This week's ugly incident on the University of Mississippi campus is a stark reminder that race relations in Mississippi continue to be an issue, not just for the university but for our state.
Now that the election is over, and President Obama has returned to Washington to try to turn all the rhetoric about working together into something real, Republicans and talking heads (especially the conservative ones whose predictions seemed to be based entirely on wishful thinking and perhaps the desire for some last-minute fundraising) are obsessing about how Mitt Romney managed to lose this election.
Last week, Lawrence Transit System, an Indiana company that wants to establish a bus service in Columbus, sent a letter to local media via Travis Jones, the city's director of federal programs.
Americans wanted to keep the country they know, and said so Tuesday. Now it's time for responsible Republicans to take their party back from the fringe that loses them elections.
We live in time of instant communication. But that doesn't mean all communication is instant. Some of us -- columnists, specifically -- must meet advance deadlines, meaning hours and often days pass before anyone reads what we write.
Today marks the end of another presidential campaign, and while the race for the White House may be hotly contested, there is at least one point on which everyone can agree: This day could not have come soon enough.
At 90 years old, Ms. Fannie declared, "This is my best day at church yet!" 'Tis the season for homecomings and that Sunday was homecoming at Shaeffer's Chapel. People who have never been to Shaeffer's Chapel come to the reunion, but Ms. Fannie Gerhart has never been anywhere else.
I'm sitting here in the bright sunshine in Pompeii. At any minute, the Earth could shake, and my city would look no better, and possibly worse, than New York.
I am writing to correct some of the mis-perceptions of the BP settlement expressed in Slim Smith's article of Oct. 31.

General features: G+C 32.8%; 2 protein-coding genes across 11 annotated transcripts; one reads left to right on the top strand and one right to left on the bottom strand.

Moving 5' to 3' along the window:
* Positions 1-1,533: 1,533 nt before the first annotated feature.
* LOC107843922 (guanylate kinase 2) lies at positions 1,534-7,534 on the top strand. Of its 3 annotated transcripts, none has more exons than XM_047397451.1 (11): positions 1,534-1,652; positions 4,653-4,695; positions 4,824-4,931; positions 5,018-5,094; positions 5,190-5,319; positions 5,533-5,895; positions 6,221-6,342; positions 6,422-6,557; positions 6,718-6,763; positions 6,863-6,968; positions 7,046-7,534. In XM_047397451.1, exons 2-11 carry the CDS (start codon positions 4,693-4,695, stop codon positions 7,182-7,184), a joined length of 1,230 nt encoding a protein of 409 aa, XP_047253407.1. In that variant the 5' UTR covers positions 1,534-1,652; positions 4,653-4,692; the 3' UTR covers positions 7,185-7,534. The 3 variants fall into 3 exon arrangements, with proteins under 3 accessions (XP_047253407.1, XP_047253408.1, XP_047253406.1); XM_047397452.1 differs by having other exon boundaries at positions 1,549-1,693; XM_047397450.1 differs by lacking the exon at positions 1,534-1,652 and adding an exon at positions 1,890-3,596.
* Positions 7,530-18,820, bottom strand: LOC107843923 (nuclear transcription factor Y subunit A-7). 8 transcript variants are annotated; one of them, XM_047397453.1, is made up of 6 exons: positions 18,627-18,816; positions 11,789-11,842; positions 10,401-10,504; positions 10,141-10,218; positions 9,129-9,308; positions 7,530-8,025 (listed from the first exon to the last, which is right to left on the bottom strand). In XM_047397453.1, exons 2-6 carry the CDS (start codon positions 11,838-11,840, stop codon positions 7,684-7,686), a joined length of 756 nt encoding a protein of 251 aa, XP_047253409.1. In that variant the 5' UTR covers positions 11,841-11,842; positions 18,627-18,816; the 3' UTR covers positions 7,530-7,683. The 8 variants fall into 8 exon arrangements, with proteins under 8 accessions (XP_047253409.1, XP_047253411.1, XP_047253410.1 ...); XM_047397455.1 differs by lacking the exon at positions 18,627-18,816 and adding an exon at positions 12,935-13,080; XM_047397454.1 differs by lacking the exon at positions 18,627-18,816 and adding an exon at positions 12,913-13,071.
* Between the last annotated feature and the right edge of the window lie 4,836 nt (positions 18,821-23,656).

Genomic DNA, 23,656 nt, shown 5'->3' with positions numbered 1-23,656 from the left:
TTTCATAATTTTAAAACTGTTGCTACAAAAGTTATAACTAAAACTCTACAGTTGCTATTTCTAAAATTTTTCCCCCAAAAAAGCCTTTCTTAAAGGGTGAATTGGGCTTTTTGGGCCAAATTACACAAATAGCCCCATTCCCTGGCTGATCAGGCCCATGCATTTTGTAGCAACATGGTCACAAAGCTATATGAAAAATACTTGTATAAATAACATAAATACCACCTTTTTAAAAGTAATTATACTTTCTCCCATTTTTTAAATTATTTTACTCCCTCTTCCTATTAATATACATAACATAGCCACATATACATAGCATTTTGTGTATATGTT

Energetic in body but indolent in mind, Barack Obama in his frenetic campaigning for a second term is promising to replicate his first term, although simply apologizing would be appropriate.
This year, the GOP adopted -- again -- a platform under which no woman could ever legally have an abortion.
On Monday a public information and input meeting for the CAFB was held at the Trotter Convention Center and only two -- that's right, two -- citizens attended this presentation that was well prepared and presented.
Predictable as rain, the race card has surfaced just in time to stir up electoral passions, justify outcomes and explain away inconvenient truths.
We were greatly encouraged Monday when the Lowndes County Board of Supervisors agreed with the City of Columbus to address a mutual problem -- the facilities at the Columbus Soccer Complex.
I was pretty confident Alwyn H. Luckey had picked the wrong audience for what he was proposing. Luckey, an attorney from Ocean Springs who is intimately involved in the legal proceedings that resulted from the BP oil spill, had a fascinating story to tell.
Sandy. Don't get me wrong. Like most Americans, politics was the last thing on my mind as I waited to hear from my daughter, who lost power and cell service Monday night, along with millions of other Americans, and was trying to figure out what to do and where to go with a roommate and two kittens.
1. Voice of the people: Aubrey Ray LETTERS TO THE EDITOR (VOICE@CDISPATCH.COM)
2. Our View: City's handling of Ball incident continues to undermine confidence DISPATCH EDITORIALS
3. Lynn Spruill: Mandatory service to country LOCAL COLUMNS
4. Voice of the people: Berry Hinds LETTERS TO THE EDITOR (VOICE@CDISPATCH.COM)
5. Editorial cartoons for 2-11-16 NATIONAL COLUMNS